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Armenak Petrosyan, Konstantin Pieper, Hoang Tran

We propose and analyze an efficient algorithm for solving the joint sparse recovery problem using a new regularization-based method, named orthogonally weighted $\ell_{2,1}$ ($\mathit{ow}\ell_{2,1}$), which is specifically designed to take into account the rank of the solution matrix. This method has applications in feature extraction, matrix column selection, and dictionary learning, and it is distinct from commonly used $\ell_{2,1}$ regularization and other existing regularization-based approaches because it can exploit the full rank of the row-sparse solution matrix, a key feature in many applications. We provide a proof of the method's rank-awareness, establish the existence of solutions to the proposed optimization problem, and develop an efficient algorithm for solving it, whose convergence is analyzed. We also present numerical experiments to illustrate the theory and demonstrate the effectiveness of our method on real-life problems.

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Boris Mocialov, Eirik Eythorsson, Reza Parseh, Hoang Tran, Vegard Flovik

This work takes a look at data models often used in digital twins and presents preliminary results specifically from surface reconstruction and semantic segmentation models trained using simulated data. This work is expected to serve as a ground work for future endeavours in data contextualisation inside a digital twin.

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Qinzi Zhang, Hoang Tran, Ashok Cutkosky

We develop a new reduction that converts any online convex optimization algorithm suffering $O(\sqrt{T})$ regret into an $\epsilon$-differentially private stochastic convex optimization algorithm with the optimal convergence rate $\tilde O(1/\sqrt{T} + \sqrt{d}/\epsilon T)$ on smooth losses in linear time, forming a direct analogy to the classical non-private "online-to-batch" conversion. By applying our techniques to more advanced adaptive online algorithms, we produce adaptive differentially private counterparts whose convergence rates depend on apriori unknown variances or parameter norms.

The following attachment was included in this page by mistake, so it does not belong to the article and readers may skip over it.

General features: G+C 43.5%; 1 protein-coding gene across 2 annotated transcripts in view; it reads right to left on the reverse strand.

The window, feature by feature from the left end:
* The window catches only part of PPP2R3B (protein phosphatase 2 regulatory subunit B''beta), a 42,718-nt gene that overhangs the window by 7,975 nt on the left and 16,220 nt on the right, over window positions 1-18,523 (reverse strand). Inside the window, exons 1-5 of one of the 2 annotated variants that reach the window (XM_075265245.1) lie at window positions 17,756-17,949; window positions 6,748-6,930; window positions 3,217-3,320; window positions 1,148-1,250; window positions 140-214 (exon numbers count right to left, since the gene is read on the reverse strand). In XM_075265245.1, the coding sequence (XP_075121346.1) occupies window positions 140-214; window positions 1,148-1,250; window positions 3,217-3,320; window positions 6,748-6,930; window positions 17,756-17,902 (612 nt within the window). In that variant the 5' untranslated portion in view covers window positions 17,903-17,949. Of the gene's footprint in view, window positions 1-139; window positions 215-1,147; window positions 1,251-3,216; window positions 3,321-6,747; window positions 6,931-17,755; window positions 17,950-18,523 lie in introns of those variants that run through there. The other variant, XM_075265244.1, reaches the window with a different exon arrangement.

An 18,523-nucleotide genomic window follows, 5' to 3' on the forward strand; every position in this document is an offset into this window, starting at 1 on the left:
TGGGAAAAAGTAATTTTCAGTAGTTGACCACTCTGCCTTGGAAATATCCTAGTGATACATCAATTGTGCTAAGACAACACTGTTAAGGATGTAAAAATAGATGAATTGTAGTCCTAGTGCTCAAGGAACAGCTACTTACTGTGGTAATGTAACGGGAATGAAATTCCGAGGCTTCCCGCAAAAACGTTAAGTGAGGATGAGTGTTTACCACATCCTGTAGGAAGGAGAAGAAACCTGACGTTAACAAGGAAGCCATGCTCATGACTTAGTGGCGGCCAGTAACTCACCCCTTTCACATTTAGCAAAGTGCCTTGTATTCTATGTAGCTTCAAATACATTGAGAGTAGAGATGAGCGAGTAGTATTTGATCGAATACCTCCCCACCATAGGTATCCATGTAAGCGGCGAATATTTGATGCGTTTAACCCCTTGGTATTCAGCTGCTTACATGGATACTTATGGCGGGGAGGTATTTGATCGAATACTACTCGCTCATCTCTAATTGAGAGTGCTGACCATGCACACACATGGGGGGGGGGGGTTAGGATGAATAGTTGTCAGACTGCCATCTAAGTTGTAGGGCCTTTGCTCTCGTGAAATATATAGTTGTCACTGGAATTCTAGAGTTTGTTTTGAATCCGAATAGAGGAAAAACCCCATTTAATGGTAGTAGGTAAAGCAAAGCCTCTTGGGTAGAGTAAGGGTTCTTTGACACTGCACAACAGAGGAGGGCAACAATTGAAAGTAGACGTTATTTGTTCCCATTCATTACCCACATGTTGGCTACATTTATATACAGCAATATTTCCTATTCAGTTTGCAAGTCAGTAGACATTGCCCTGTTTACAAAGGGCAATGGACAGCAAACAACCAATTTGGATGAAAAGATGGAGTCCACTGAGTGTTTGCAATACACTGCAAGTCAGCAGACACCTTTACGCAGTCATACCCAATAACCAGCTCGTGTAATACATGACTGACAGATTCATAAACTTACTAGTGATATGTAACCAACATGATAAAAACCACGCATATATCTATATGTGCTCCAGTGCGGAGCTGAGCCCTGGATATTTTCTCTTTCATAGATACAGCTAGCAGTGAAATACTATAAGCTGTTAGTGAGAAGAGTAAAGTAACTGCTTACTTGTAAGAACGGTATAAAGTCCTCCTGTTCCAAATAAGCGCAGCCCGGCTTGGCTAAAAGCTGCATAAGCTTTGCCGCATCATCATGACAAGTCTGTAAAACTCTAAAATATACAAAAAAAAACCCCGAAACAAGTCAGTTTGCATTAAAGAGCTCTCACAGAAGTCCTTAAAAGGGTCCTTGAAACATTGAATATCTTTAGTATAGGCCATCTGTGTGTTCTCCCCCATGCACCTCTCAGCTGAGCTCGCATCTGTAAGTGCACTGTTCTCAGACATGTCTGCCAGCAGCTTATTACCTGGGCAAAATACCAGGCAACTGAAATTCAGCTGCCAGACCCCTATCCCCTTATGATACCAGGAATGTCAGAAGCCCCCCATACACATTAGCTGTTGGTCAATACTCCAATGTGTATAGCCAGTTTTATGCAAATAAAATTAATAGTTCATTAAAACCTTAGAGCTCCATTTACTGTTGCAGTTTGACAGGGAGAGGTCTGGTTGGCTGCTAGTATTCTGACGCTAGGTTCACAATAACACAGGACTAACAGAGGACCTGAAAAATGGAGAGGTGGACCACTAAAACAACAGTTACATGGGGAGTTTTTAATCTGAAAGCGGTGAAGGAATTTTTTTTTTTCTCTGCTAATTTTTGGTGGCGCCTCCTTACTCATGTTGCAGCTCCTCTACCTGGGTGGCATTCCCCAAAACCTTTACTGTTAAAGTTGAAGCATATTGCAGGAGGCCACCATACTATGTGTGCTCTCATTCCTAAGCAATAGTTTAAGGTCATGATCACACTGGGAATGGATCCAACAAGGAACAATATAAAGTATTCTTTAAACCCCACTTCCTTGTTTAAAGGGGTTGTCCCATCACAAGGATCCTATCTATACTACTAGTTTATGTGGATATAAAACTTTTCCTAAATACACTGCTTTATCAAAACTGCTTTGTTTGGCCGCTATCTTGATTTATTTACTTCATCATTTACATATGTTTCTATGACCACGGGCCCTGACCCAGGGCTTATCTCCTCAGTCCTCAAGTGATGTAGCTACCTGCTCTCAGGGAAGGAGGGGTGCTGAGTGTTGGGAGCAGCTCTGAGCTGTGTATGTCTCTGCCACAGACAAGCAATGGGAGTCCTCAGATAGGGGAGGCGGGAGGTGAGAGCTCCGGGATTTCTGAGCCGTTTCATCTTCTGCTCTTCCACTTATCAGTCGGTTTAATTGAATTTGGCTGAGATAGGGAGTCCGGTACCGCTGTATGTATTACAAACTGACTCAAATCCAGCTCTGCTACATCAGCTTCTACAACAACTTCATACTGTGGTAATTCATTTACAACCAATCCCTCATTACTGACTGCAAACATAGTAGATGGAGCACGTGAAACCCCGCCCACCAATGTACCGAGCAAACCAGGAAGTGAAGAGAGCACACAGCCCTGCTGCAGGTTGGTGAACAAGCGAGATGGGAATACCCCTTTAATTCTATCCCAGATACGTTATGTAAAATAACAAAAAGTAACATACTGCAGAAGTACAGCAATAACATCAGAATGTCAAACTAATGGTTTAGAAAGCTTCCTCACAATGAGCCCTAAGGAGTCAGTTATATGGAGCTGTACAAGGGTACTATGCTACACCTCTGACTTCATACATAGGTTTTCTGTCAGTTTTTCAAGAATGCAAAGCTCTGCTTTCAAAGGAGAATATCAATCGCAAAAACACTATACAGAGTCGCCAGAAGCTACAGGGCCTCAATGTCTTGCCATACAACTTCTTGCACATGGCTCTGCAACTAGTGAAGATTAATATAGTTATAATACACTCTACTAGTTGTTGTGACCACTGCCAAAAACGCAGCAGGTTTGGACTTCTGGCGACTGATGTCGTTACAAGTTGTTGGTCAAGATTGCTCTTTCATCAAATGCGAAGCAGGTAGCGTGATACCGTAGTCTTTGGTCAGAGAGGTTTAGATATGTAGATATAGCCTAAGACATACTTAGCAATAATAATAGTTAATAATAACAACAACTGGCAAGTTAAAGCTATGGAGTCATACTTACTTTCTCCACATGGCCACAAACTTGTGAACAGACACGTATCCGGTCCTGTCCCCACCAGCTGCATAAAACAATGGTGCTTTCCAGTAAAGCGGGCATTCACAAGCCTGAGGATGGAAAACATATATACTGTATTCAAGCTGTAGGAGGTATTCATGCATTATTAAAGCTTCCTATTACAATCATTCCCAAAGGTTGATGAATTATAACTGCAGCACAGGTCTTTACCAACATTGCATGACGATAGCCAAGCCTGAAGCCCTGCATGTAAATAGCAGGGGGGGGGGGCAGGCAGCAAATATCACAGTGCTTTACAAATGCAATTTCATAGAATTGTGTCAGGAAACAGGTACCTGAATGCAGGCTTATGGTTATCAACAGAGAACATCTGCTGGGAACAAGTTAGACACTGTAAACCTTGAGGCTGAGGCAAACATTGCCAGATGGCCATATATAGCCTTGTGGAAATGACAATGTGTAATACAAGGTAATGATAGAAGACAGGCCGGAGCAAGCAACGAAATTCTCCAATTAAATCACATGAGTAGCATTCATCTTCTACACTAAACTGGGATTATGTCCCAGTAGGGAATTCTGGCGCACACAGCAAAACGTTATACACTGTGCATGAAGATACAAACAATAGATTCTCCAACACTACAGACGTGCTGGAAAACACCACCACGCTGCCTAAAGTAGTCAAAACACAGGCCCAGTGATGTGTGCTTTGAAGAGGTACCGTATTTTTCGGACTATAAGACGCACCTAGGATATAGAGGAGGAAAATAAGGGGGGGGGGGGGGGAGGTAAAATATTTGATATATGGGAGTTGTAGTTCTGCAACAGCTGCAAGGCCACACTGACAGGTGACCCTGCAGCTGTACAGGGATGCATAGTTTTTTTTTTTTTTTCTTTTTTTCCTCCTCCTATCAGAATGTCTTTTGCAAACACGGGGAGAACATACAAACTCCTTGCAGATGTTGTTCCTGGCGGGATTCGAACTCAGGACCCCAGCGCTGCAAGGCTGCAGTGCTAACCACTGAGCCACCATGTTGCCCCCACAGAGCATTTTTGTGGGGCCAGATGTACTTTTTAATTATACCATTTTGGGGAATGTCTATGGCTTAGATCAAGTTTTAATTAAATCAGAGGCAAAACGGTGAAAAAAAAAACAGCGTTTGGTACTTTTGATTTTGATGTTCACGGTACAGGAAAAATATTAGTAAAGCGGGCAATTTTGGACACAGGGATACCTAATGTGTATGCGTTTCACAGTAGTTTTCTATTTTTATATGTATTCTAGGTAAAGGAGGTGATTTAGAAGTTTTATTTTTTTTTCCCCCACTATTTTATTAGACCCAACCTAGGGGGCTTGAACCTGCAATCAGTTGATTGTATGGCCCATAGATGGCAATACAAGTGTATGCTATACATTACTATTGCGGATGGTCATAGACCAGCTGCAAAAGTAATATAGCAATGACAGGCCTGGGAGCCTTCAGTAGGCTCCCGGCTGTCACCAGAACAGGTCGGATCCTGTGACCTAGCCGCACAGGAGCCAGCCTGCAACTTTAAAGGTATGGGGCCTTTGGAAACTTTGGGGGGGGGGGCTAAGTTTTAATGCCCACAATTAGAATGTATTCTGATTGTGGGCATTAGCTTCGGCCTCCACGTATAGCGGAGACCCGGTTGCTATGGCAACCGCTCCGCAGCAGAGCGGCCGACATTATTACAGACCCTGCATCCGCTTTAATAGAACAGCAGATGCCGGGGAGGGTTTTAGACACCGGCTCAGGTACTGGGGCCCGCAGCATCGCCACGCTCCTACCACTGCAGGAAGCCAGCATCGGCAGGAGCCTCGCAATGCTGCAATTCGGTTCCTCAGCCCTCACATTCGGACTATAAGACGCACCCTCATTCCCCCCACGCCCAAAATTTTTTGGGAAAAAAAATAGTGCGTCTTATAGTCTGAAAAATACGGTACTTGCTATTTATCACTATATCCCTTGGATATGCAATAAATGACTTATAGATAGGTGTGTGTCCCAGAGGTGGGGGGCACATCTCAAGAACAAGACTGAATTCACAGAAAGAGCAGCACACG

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Hoang Tran, Ashok Cutkosky

We introduce new algorithms and convergence guarantees for privacy-preserving non-convex Empirical Risk Minimization (ERM) on smooth $d$-dimensional objectives. We develop an improved sensitivity analysis of stochastic gradient descent on smooth objectives that exploits the recurrence of examples in different epochs. By combining this new approach with recent analysis of momentum with private aggregation techniques, we provide an $(\epsilon,\delta)$-differential private algorithm that finds a gradient of norm $\tilde O\left(\frac{d^{1/3}}{(\epsilon N)^{2/3}}\right)$ in $O\left(\frac{N^{7/3}\epsilon^{4/3}}{d^{2/3}}\right)$ gradient evaluations, improving the previous best gradient bound of $\tilde O\left(\frac{d^{1/4}}{\sqrt{\epsilon N}}\right)$.